Weekly Assessments

Markets Little FOMC action to shift markets until very late in the week when Yellen was interviewed by Gregory Mankiw. She played along with the April FOMC Minutes despite negative data since then, thus she was slightly more hawkish than expected. Even though traders wanted to leave for a long weekend her comments pumped the two year yield up 4% to 0.91%. Impressive for a thin day’s trading. To be fair, the rally in yields did not a lot more than reverse the falls in mid-week that occurred due to the weaker than expected data and surveys. All measures of…...

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Markets Turns out that markets were wrong to discount the three Fed officials speaking hawkishly the week before last. Three more spoke hawkishly on Tuesday 17th raising rate hike expectations and strengthening the USD, including Dallas Fed’s Kaplan who had previously sounded rather dovish. And then on Wednesday 18th the FOMC Minutes provided concrete evidence that something had shifted followed up by the main mover and shaker of the moment William Dudley also talking up rate hikes this year. The Minutes and the speeches all indicated frustration with markets for not taking the FOMC seriously enough when they plan for…...

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Markets Near term rate expectations were unmoved over the week, with markets still only giving a 50/50 chance of one rate hike, and only that sneaked out again in December like last year – and after the US general election. There were many FOMC members peaking during the week but overall they tended to cancel each other out, although it was unfortunate that all three who spoke on Thursday, Rosengren (Boston), George (Kansas) and Mester (Cleveland) were hawkish. All warned, or moaned, that the market is wrong about its conservatism on rate hikes, almost as if they are offended to…...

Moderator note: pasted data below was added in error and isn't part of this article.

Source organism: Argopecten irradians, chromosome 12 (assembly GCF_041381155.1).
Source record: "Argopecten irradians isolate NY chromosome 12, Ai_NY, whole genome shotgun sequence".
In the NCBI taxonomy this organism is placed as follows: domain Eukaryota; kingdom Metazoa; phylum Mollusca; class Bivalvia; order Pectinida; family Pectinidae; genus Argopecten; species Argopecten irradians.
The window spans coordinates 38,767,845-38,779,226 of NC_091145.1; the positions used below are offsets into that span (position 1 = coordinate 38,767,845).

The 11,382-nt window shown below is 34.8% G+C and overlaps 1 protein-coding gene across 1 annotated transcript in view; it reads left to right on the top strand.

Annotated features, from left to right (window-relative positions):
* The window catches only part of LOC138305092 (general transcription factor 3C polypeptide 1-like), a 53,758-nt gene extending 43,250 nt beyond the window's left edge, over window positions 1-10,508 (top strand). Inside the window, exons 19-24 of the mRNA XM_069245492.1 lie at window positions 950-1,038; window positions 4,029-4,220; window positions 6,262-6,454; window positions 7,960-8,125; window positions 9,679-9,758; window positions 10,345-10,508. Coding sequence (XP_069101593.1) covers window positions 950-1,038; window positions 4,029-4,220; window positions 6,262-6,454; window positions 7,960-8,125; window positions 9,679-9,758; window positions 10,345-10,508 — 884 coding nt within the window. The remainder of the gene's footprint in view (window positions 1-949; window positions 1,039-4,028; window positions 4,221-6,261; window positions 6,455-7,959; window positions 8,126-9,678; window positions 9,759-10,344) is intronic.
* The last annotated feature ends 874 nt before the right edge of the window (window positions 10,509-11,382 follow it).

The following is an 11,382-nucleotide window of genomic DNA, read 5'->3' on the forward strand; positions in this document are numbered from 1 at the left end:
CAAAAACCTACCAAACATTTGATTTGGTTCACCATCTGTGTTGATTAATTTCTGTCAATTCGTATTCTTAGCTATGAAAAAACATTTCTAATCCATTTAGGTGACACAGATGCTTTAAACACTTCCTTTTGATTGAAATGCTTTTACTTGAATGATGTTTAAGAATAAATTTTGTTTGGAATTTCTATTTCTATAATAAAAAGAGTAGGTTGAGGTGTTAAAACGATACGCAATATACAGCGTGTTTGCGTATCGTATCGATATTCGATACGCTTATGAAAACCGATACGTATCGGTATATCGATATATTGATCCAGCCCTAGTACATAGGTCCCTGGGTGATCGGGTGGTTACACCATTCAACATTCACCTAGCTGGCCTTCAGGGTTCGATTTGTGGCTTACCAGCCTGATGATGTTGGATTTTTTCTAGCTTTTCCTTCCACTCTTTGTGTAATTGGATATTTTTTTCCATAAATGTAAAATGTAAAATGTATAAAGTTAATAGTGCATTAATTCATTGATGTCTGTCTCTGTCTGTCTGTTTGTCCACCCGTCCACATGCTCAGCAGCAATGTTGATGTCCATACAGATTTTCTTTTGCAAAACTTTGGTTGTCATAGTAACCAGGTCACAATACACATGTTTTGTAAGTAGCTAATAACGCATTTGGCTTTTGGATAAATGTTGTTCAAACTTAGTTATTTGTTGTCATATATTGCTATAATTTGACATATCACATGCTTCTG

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Markets An exciting week for the short end of the curve with the 12m benchmark Treasury yield dropping from 0.55% to 0.50% early on, before the poor April jobs numbers on Friday forced it below 0.50% intraday. Likely intervention from the Fed restored discipline and put it back to a 0.50% floor. The Fed would not want to see anyone doubting its power to keep interest rate expectations at 0.50% and above, in line with the target rate. We have seen similar action earlier in the year during market turbulence caused by poor economic news banging up against the Fed’s…...

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Markets US monetary policy is often the cause of major market movements but last week it was the turn of Japan to cause volatility. The failure of the Bank of Japan to change any element of their active policies was a surprise. There had been some considerable hype from many market commentators who seemed to suggest they “knew something” good was going to happen and confirmed by concurrent upward market moves. This positivity all reversed and more on the “no news” as the JPY rose strongly versus the USD and the stock market fell. The weakness of the USD against…...